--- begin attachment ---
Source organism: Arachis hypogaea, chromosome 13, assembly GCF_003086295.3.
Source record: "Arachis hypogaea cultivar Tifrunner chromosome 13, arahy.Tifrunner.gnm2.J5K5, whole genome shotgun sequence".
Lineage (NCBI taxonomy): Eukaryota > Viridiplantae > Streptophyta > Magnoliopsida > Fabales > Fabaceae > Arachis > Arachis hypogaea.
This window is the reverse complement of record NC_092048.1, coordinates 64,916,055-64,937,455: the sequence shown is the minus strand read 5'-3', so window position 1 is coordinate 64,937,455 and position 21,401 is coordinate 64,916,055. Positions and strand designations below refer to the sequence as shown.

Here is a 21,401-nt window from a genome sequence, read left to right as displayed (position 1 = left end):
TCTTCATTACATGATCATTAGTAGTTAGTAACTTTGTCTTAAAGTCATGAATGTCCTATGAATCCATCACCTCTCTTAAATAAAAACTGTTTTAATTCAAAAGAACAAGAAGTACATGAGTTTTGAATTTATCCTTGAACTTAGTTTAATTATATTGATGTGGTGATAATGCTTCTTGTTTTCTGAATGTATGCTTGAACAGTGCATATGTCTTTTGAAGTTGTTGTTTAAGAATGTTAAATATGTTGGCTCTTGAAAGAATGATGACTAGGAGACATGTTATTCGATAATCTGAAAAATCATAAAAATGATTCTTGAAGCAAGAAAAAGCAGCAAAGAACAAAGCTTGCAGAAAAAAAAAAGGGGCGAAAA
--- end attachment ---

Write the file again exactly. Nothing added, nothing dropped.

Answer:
Source organism: Arachis hypogaea, chromosome 13, assembly GCF_003086295.3.
Source record: "Arachis hypogaea cultivar Tifrunner chromosome 13, arahy.Tifrunner.gnm2.J5K5, whole genome shotgun sequence".
Lineage (NCBI taxonomy): Eukaryota > Viridiplantae > Streptophyta > Magnoliopsida > Fabales > Fabaceae > Arachis > Arachis hypogaea.
This window is the reverse complement of record NC_092048.1, coordinates 64,916,055-64,937,455: the sequence shown is the minus strand read 5'-3', so window position 1 is coordinate 64,937,455 and position 21,401 is coordinate 64,916,055. Positions and strand designations below refer to the sequence as shown.

Here is a 21,401-nt window from a genome sequence, read left to right as displayed (position 1 = left end):
TCTTCATTACATGATCATTAGTAGTTAGTAACTTTGTCTTAAAGTCATGAATGTCCTATGAATCCATCACCTCTCTTAAATAAAAACTGTTTTAATTCAAAAGAACAAGAAGTACATGAGTTTTGAATTTATCCTTGAACTTAGTTTAATTATATTGATGTGGTGATAATGCTTCTTGTTTTCTGAATGTATGCTTGAACAGTGCATATGTCTTTTGAAGTTGTTGTTTAAGAATGTTAAATATGTTGGCTCTTGAAAGAATGATGACTAGGAGACATGTTATTCGATAATCTGAAAAATCATAAAAATGATTCTTGAAGCAAGAAAAAGCAGCAAAGAACAAAGCTTGCAGAAAAAAAAAAGGGGCGAAAA